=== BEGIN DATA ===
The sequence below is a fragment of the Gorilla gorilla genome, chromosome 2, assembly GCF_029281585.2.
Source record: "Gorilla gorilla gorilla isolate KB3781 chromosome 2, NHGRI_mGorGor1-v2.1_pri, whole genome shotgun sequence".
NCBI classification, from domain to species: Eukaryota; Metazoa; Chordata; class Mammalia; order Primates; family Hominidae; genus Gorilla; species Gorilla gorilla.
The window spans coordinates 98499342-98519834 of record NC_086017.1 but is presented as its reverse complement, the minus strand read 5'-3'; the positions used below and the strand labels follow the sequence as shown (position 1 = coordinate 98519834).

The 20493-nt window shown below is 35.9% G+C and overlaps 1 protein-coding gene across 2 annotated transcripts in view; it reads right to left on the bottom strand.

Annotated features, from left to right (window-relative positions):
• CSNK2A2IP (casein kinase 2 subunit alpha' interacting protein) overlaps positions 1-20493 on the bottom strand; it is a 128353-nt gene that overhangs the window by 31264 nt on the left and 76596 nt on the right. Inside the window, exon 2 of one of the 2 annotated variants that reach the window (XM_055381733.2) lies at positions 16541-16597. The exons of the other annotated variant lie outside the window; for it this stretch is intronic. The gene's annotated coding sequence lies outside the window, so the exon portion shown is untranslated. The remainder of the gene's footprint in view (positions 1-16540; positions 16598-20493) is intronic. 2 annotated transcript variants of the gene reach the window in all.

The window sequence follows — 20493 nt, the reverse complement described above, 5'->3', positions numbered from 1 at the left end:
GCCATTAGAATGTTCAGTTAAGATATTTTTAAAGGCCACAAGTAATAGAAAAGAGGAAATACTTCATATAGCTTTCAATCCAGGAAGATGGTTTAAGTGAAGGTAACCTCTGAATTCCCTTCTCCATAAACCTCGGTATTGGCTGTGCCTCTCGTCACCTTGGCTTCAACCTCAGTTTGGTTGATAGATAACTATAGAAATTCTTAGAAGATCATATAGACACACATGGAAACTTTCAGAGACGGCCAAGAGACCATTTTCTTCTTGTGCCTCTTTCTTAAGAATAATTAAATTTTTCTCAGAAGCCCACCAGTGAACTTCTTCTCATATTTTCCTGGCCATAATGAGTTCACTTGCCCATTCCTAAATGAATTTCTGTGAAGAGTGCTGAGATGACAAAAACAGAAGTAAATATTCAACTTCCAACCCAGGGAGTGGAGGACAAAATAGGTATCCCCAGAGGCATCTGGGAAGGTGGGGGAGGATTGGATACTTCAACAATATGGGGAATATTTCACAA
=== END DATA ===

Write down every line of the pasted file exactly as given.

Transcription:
The sequence below is a fragment of the Gorilla gorilla genome, chromosome 2, assembly GCF_029281585.2.
Source record: "Gorilla gorilla gorilla isolate KB3781 chromosome 2, NHGRI_mGorGor1-v2.1_pri, whole genome shotgun sequence".
NCBI classification, from domain to species: Eukaryota; Metazoa; Chordata; class Mammalia; order Primates; family Hominidae; genus Gorilla; species Gorilla gorilla.
The window spans coordinates 98499342-98519834 of record NC_086017.1 but is presented as its reverse complement, the minus strand read 5'-3'; the positions used below and the strand labels follow the sequence as shown (position 1 = coordinate 98519834).

The 20493-nt window shown below is 35.9% G+C and overlaps 1 protein-coding gene across 2 annotated transcripts in view; it reads right to left on the bottom strand.

Annotated features, from left to right (window-relative positions):
• CSNK2A2IP (casein kinase 2 subunit alpha' interacting protein) overlaps positions 1-20493 on the bottom strand; it is a 128353-nt gene that overhangs the window by 31264 nt on the left and 76596 nt on the right. Inside the window, exon 2 of one of the 2 annotated variants that reach the window (XM_055381733.2) lies at positions 16541-16597. The exons of the other annotated variant lie outside the window; for it this stretch is intronic. The gene's annotated coding sequence lies outside the window, so the exon portion shown is untranslated. The remainder of the gene's footprint in view (positions 1-16540; positions 16598-20493) is intronic. 2 annotated transcript variants of the gene reach the window in all.

The window sequence follows — 20493 nt, the reverse complement described above, 5'->3', positions numbered from 1 at the left end:
GCCATTAGAATGTTCAGTTAAGATATTTTTAAAGGCCACAAGTAATAGAAAAGAGGAAATACTTCATATAGCTTTCAATCCAGGAAGATGGTTTAAGTGAAGGTAACCTCTGAATTCCCTTCTCCATAAACCTCGGTATTGGCTGTGCCTCTCGTCACCTTGGCTTCAACCTCAGTTTGGTTGATAGATAACTATAGAAATTCTTAGAAGATCATATAGACACACATGGAAACTTTCAGAGACGGCCAAGAGACCATTTTCTTCTTGTGCCTCTTTCTTAAGAATAATTAAATTTTTCTCAGAAGCCCACCAGTGAACTTCTTCTCATATTTTCCTGGCCATAATGAGTTCACTTGCCCATTCCTAAATGAATTTCTGTGAAGAGTGCTGAGATGACAAAAACAGAAGTAAATATTCAACTTCCAACCCAGGGAGTGGAGGACAAAATAGGTATCCCCAGAGGCATCTGGGAAGGTGGGGGAGGATTGGATACTTCAACAATATGGGGAATATTTCACAA